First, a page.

Hong Kong reviews rules for picking Tracker Fund's manager to mitigate risk to pensioners in rising US-China rivalry

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Hong Kong's regulators are reviewing the process for appointing the manager to oversee the Tracker Fund, as it moves to shield the city's biggest exchange-traded fund (ETF) from being ensnared in deteriorating US-China relations.

As part of the review, regulators will study whether they should switch to a manager without ties to the United States to avoid any conflicting interests between abiding by US sanctions and disenfranchising Hong Kong investors, according to two people familiar with the matter, speaking anonymously because they are not authorised to discuss the matter publicly. Even if the review maintains the current mandate, an expiry clause could be inserted as part of the process, they said.

The review is being undertaken as an expanded sanctions list enacted by the Joe Biden administration takes effect on August 2, with a longer list of Chinese companies that purportedly have ties with the Chinese military, more than the names singled out by the former Trump administration. The list comprises 59 companies, three of which are constituents of Hong Kong's Hang Seng Index benchmark, such as the world's largest cellular phone network operator China Mobile, and China's largest offshore oil explorer Cnooc.

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Established in November 1999, the Tracker Fund was first set up by the Hong Kong Monetary Authority (HKMA) to dispose of the city government's equity holdings accumulated in a two-week, HK$118 billion (US$15.2 billion) intervention to prop up stock prices during the 1998 Asian Financial Crisis.

The fund, with HK$90 billion of assets under management, is popular with retail investors and many of the 4.5 million members of the Mandatory Provident Fund (MPF), the city's retirement scheme. Twelve MPF funds offer the Tracker Fund as an investment choice.

The fund, called TraHK, is currently being managed by the Hong Kong arm of Boston-based State Street Global Advisors. A State Street spokeswoman declined to comment on the Hong Kong government's review.

TraHK reiterated on July 29 that it was an inappropriate investment option for US persons, adding the advisory as an addendum to its prospectus, ahead of the Biden administration's ban on the sanctioned Chinese stocks taking effect on August 2.

The advisory was made in mid January after State Street flipped flopped as it agonised over the dilemma of complying with US sanctions, and doing its job. An initial decision to comply and divest the sanctioned stocks was swiftly met with a round of criticisms by Hong Kong's officials.

Chief Executive Carrie Lam Cheng Yuet-ngor and the former HKMA chief executive Joseph Yam Chi-kwong asserted that the city's government had the authority to change the fund's manager.

A bank employee preparing the prospectus for the initial public offering of the new Tracker Fund (TraHK) on 25 October 1999. Photo: AFP alt=A bank employee preparing the prospectus for the initial public offering of the new Tracker Fund (TraHK) on 25 October 1999. Photo: AFP

"The whole purpose of the Tracker Fund is to track the Hang Seng Index. If the manager cannot track the index, then the manager is no longer fit for duty," Yam told the South China Morning Post in January.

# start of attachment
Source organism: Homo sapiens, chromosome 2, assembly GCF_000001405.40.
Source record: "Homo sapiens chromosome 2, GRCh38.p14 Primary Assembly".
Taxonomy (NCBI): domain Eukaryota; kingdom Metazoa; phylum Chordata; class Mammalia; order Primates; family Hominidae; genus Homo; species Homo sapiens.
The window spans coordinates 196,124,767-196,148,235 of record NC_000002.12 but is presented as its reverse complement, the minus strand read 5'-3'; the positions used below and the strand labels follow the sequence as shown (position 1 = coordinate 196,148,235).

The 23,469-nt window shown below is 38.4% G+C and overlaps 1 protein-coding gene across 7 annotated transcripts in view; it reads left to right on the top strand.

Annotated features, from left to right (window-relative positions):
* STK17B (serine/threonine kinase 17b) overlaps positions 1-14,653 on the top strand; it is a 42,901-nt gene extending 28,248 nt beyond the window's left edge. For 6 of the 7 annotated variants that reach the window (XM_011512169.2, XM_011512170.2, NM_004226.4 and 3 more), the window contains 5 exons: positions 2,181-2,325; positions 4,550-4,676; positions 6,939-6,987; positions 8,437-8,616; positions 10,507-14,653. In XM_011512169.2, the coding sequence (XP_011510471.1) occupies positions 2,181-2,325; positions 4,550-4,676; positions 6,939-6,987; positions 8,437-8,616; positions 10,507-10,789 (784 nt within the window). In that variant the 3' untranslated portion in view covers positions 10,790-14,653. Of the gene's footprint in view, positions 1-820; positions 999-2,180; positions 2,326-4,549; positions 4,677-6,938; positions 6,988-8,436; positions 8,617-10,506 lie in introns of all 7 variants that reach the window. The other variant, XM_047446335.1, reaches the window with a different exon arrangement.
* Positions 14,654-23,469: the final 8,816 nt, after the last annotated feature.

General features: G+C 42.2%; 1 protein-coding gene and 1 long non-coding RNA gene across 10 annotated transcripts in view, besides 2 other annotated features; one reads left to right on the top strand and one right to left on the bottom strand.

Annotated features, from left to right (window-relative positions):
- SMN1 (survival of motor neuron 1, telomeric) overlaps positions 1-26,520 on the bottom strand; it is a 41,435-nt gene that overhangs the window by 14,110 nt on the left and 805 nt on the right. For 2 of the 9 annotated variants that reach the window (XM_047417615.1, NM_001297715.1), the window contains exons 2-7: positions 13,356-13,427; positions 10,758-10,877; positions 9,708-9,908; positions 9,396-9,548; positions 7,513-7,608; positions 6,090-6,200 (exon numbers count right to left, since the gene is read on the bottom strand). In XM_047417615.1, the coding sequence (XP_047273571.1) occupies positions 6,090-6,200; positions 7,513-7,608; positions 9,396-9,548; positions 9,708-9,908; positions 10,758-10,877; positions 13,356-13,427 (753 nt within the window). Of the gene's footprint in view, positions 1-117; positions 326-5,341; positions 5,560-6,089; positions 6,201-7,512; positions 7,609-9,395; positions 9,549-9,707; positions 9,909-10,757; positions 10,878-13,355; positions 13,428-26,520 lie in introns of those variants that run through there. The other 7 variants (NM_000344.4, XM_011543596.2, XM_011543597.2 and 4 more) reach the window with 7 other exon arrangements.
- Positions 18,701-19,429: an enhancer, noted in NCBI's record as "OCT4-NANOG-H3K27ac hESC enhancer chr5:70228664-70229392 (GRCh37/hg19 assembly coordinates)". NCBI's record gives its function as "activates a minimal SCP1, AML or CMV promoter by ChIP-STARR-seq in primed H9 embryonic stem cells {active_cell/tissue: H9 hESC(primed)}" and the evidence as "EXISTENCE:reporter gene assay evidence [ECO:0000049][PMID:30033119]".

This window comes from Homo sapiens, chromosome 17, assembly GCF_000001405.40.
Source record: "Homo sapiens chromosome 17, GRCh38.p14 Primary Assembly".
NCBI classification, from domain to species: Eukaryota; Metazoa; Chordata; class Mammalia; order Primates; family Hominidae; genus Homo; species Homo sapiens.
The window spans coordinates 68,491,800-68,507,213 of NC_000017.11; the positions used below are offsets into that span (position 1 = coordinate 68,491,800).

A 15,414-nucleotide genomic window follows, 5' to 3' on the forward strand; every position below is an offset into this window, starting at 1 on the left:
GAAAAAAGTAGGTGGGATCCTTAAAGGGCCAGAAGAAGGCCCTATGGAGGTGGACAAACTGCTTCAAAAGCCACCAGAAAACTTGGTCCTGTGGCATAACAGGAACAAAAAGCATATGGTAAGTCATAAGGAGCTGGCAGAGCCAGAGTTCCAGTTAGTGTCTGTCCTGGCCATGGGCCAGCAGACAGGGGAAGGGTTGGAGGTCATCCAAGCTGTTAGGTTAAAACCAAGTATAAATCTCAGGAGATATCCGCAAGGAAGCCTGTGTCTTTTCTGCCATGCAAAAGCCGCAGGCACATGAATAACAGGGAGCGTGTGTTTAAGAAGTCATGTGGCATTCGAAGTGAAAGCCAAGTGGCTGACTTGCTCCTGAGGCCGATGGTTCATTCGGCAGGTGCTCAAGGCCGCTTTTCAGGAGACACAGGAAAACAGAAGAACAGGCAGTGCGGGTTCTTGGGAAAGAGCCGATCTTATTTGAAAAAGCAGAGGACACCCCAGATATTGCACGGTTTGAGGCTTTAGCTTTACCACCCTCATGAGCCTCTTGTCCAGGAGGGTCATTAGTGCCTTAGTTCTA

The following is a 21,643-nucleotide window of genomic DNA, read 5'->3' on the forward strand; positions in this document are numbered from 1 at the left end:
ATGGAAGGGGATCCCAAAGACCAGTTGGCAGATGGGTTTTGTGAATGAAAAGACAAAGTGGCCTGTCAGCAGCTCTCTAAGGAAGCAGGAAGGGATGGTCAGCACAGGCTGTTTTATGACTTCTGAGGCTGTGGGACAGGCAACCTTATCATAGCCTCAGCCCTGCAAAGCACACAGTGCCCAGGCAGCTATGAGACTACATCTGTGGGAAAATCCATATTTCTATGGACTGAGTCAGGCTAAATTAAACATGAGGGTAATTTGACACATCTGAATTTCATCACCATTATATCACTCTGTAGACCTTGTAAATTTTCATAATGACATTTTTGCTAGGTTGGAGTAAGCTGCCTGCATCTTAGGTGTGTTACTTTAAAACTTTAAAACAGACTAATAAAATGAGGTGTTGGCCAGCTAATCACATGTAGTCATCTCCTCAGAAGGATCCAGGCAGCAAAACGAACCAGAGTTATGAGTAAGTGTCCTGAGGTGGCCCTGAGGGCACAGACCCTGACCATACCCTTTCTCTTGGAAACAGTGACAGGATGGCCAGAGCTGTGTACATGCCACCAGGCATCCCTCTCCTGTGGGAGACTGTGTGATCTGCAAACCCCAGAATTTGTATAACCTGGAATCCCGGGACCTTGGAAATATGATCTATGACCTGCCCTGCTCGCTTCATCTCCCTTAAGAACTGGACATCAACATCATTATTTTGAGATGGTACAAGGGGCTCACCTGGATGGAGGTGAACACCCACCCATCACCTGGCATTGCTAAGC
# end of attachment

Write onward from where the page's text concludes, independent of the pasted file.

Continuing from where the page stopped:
State Street backed down three days later, advising Americans that TraHK was no longer appropriate for them to invest in, according to a January 13 filing. The warning was repeated in April.

"As previously communicated in January 2021, TraHK is not appropriate for US persons to invest in," the State Street spokeswoman said, adding that a "very small percentage" of the fund is held by Americans. "The accompanying unit holder notice reminds TraHK's investors that if they are US persons, US law may prevent them from disposing of or otherwise dealing in their units after June 3, 2022, although they may still receive dividends."

The June 3 executive order by US President Joe Biden bars American investors from buying securities of 59 blacklisted companies beginning Monday and gives them a year to exit their existing investments. It replaces a separate executive order in November 2020 by Trump.

Biden had delayed the full implementation of the Trump executive order for months as it evaluated various policies by the prior administration, but opted to maintain a similar hardline approach to China overall, including not revoking tariffs levied on hundreds of billions of dollars of Chinese imports.

China foreign ministry spokesman Wang Wenbin said at the time that the US had "abused its national power to suppress and restrict Chinese companies," referring to the Biden executive order.

There is no expiry date for State Street's mandate, but there is a procedure to remove it as manager. A six-member supervisory committee, whose chairman is George Hongchoy, appointed by the HKMA, can replace the manager "for good and sufficient reason" where the change "is desirable in the interests of unit holders".

The manager may also be removed if more than 50 per cent of Tracker Fund unit holders vote for its removal.

This article originally appeared in the South China Morning Post (SCMP), the most authoritative voice reporting on China and Asia for more than a century. For more SCMP stories, please explore the SCMP app or visit the SCMP's Facebook and Twitter pages. Copyright © 2021 South China Morning Post Publishers Ltd. All rights reserved.

Copyright (c) 2021. South China Morning Post Publishers Ltd. All rights reserved.

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